The Khanty Bear Feast revisited

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The honored bear’s head (Photo Antti Tenetz)

I have visited the Western Siberian Khanty in the vicinity of the oil towns in the Surgut region for twenty years now. Never could I have imagined I would see a performance of the famous Khanty Bear Ceremony documented thirty years ago by the Estonian intellectual and film director Lennar Meri in his film ”The Sons of Torum”. I was certain that the practice of organising a several days long ritual after a successful bear hunt had become extinct among the Khanty at the Tromyogan, Pim, and Agan Rivers north of the middle Ob River in Western Siberia.

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Reindeer sacrifice at the beginning of the Bear Feast (Photo Antti Tenetz)

A generation after Lennart Meri had filmed the Surgut Khanty, I thought the time was due to revisit the remaining participants of “The Sons of Torum”. I wanted to learn how they remembered the bear festival and why it had ceased being performed. I set out with multimedia artist Antti Tenetz to the Tromyogan River in November 2015 to visit Iosif, the son of the main protagonist of the film, the shaman Ivan Stepanovich Sopochin. We showed him Meri’s film and promised to repatriate copies of the recordings made in 1988. At the end of our journey, we received the surprising invitation to attend a new attempt to perform the ceremony. Up to the very last moment when I arrived in March 2016 with Antti at the Tromyogan River, we were not sure if we would really have the possibility to participate in the ceremony and whether we would be allowed to make the recordings we had intended.

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Awakening of the bear (photo Antti Tenetz)

We learned upon arrival that the official initiator of the event, the Khanty folklorist Timofei Moldanov of the Torum-Maa Museum was counting on our recording devices in order to document the whole ritual. Three linguists, Lyudmila Kayukova, Agrafena Sopochina and Zsófia Schön suggested to collaborate on the documentation of the ritual and we met two long-time friends, Olga Kornienko, a film maker from Surgut, and Aleksei Rud’, a PhD student from Ekaterinburg. The main local performer and organiser of the ritual, Sergei Vasilievich Kechimov, was also very keen on documenting the whole ritual and allowed us to film virtually everything.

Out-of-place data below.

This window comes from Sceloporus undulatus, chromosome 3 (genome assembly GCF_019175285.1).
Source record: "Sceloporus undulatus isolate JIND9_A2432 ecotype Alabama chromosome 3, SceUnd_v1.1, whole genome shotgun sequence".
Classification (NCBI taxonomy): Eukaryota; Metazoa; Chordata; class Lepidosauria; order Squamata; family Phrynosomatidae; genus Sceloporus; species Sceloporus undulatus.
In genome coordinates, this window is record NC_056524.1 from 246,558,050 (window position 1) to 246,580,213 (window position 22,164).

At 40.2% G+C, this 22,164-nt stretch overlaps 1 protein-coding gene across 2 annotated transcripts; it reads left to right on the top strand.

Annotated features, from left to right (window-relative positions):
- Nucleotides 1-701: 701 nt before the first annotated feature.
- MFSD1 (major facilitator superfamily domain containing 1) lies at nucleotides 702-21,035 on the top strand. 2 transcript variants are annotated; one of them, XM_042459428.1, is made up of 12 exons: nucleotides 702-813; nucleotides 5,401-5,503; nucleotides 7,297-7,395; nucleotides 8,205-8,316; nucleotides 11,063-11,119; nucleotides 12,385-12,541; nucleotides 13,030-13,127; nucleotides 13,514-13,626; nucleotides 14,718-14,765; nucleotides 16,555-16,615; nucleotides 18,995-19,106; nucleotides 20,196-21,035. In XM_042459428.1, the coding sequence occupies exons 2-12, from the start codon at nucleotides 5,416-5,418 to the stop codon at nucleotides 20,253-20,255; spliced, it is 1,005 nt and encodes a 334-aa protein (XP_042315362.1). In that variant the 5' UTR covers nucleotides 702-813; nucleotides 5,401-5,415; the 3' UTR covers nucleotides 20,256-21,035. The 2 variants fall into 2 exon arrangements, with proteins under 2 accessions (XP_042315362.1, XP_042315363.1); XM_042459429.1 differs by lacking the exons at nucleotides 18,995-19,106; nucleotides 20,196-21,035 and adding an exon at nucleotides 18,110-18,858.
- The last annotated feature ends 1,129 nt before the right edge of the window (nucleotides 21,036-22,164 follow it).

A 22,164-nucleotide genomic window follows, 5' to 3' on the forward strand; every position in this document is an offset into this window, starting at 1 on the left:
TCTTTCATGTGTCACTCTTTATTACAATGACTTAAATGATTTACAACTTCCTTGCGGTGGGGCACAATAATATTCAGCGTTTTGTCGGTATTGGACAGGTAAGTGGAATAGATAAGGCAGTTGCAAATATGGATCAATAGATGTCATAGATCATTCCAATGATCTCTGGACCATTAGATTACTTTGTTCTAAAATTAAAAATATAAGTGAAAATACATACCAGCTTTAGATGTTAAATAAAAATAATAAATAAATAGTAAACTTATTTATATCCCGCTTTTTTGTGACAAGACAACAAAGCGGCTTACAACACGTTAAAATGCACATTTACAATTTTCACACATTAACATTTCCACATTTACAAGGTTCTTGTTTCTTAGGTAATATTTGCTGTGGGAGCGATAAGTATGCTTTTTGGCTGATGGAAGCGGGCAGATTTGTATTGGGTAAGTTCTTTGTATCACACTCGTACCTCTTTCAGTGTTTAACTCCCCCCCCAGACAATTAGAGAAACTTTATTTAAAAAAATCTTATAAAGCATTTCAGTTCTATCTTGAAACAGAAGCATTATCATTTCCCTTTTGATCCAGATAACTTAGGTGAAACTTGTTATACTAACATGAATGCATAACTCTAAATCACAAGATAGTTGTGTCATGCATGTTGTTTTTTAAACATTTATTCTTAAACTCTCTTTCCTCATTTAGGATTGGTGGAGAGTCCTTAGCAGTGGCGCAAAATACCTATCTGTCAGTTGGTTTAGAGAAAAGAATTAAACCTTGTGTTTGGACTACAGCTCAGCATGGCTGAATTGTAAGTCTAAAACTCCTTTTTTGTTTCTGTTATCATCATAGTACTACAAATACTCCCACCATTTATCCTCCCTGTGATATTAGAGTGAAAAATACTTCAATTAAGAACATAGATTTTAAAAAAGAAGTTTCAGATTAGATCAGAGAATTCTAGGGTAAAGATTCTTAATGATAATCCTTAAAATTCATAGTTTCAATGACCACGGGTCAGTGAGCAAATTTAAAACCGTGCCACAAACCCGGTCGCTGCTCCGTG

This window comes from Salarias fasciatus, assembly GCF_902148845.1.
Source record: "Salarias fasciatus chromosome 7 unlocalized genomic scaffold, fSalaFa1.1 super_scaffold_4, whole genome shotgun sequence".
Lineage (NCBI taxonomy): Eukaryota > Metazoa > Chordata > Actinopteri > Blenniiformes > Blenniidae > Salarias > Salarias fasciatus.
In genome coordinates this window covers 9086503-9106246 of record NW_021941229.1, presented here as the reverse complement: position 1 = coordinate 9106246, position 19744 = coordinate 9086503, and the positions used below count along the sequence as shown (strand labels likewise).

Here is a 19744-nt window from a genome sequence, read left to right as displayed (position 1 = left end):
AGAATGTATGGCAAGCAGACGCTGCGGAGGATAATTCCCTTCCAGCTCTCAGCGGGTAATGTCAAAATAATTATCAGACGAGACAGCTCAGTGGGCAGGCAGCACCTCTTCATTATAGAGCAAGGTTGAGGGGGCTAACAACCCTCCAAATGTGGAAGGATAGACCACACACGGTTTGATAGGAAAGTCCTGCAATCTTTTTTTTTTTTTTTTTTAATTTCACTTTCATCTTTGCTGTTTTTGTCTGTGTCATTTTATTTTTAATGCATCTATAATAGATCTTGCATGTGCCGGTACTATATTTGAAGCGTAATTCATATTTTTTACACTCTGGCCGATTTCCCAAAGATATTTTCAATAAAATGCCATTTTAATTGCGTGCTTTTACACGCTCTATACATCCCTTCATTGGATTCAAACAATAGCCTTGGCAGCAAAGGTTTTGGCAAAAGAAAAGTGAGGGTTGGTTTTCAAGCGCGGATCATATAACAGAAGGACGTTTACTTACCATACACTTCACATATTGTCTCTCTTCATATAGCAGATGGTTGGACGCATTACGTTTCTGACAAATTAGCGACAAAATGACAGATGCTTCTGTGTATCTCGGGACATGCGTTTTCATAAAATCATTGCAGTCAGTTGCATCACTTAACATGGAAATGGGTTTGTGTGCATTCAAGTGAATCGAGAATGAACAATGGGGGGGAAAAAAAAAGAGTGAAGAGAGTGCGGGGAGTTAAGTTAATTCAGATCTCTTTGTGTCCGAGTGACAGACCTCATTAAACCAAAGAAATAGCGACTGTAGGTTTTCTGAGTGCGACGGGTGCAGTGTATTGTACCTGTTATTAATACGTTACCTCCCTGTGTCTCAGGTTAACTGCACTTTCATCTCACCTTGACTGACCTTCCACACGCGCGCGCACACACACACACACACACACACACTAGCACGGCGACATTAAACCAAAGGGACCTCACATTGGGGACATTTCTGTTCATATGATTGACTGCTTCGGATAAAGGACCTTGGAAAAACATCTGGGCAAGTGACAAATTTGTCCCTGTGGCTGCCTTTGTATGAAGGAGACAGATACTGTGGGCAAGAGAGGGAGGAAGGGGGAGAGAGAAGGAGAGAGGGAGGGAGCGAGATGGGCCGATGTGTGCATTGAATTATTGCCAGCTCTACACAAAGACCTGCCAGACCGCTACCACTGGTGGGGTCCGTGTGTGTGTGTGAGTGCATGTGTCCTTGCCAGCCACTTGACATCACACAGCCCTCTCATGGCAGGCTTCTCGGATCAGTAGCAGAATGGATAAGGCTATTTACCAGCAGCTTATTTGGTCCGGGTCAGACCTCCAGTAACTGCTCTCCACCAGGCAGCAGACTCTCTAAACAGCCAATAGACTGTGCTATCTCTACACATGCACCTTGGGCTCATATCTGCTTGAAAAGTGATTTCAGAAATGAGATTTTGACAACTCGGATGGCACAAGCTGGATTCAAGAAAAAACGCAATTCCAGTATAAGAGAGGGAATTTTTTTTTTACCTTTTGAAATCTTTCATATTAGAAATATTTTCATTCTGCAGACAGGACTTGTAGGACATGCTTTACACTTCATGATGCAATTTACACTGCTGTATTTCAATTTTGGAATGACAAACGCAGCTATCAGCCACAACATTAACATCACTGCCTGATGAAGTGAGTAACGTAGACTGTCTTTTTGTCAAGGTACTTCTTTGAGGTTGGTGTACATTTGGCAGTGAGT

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Antti Tenetz, Stephan Dudeck, Lyudmila Kayukova, Zsófia Schön (from left to right)

The ritual started with a reindeer sacrifice near the Tromyogan River in the presence of the remains of the hunted bear. A ritual entrance into the house of ceremony and a divination ritual followed. The symbolic five days of the feast, containing theatrical performances, dances and songs were fit into three days from the morning of 21st March to the morning of 24th March 2016. We learned about the clear distinction between shamanic rituals and the bear feast, which explicitly excludes every shamanic practice. It’s another strict taboo to argue and take offence during the days of the feast filled with laughter at even the most coarse jokes.

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Performance with mask (photo Antti Tenetz)